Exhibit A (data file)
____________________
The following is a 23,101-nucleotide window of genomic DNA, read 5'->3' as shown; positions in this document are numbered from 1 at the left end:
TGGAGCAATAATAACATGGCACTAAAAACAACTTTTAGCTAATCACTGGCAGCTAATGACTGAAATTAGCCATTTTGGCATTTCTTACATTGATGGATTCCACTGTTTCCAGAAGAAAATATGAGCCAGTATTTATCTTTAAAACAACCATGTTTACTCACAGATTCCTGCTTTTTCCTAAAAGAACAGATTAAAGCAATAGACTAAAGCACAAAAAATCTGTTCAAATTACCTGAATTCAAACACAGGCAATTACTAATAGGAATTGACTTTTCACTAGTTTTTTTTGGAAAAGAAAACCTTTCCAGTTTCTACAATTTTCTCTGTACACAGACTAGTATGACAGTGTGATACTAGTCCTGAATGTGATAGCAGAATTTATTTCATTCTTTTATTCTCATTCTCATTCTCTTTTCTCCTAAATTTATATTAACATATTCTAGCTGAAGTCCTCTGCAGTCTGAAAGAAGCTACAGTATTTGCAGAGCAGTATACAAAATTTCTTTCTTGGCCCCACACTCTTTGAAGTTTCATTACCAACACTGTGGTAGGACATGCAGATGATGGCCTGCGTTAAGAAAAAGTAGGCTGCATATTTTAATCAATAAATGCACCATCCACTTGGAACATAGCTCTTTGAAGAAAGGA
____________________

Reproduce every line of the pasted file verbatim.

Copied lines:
The following is a 23,101-nucleotide window of genomic DNA, read 5'->3' as shown; positions in this document are numbered from 1 at the left end:
TGGAGCAATAATAACATGGCACTAAAAACAACTTTTAGCTAATCACTGGCAGCTAATGACTGAAATTAGCCATTTTGGCATTTCTTACATTGATGGATTCCACTGTTTCCAGAAGAAAATATGAGCCAGTATTTATCTTTAAAACAACCATGTTTACTCACAGATTCCTGCTTTTTCCTAAAAGAACAGATTAAAGCAATAGACTAAAGCACAAAAAATCTGTTCAAATTACCTGAATTCAAACACAGGCAATTACTAATAGGAATTGACTTTTCACTAGTTTTTTTTGGAAAAGAAAACCTTTCCAGTTTCTACAATTTTCTCTGTACACAGACTAGTATGACAGTGTGATACTAGTCCTGAATGTGATAGCAGAATTTATTTCATTCTTTTATTCTCATTCTCATTCTCTTTTCTCCTAAATTTATATTAACATATTCTAGCTGAAGTCCTCTGCAGTCTGAAAGAAGCTACAGTATTTGCAGAGCAGTATACAAAATTTCTTTCTTGGCCCCACACTCTTTGAAGTTTCATTACCAACACTGTGGTAGGACATGCAGATGATGGCCTGCGTTAAGAAAAAGTAGGCTGCATATTTTAATCAATAAATGCACCATCCACTTGGAACATAGCTCTTTGAAGAAAGGA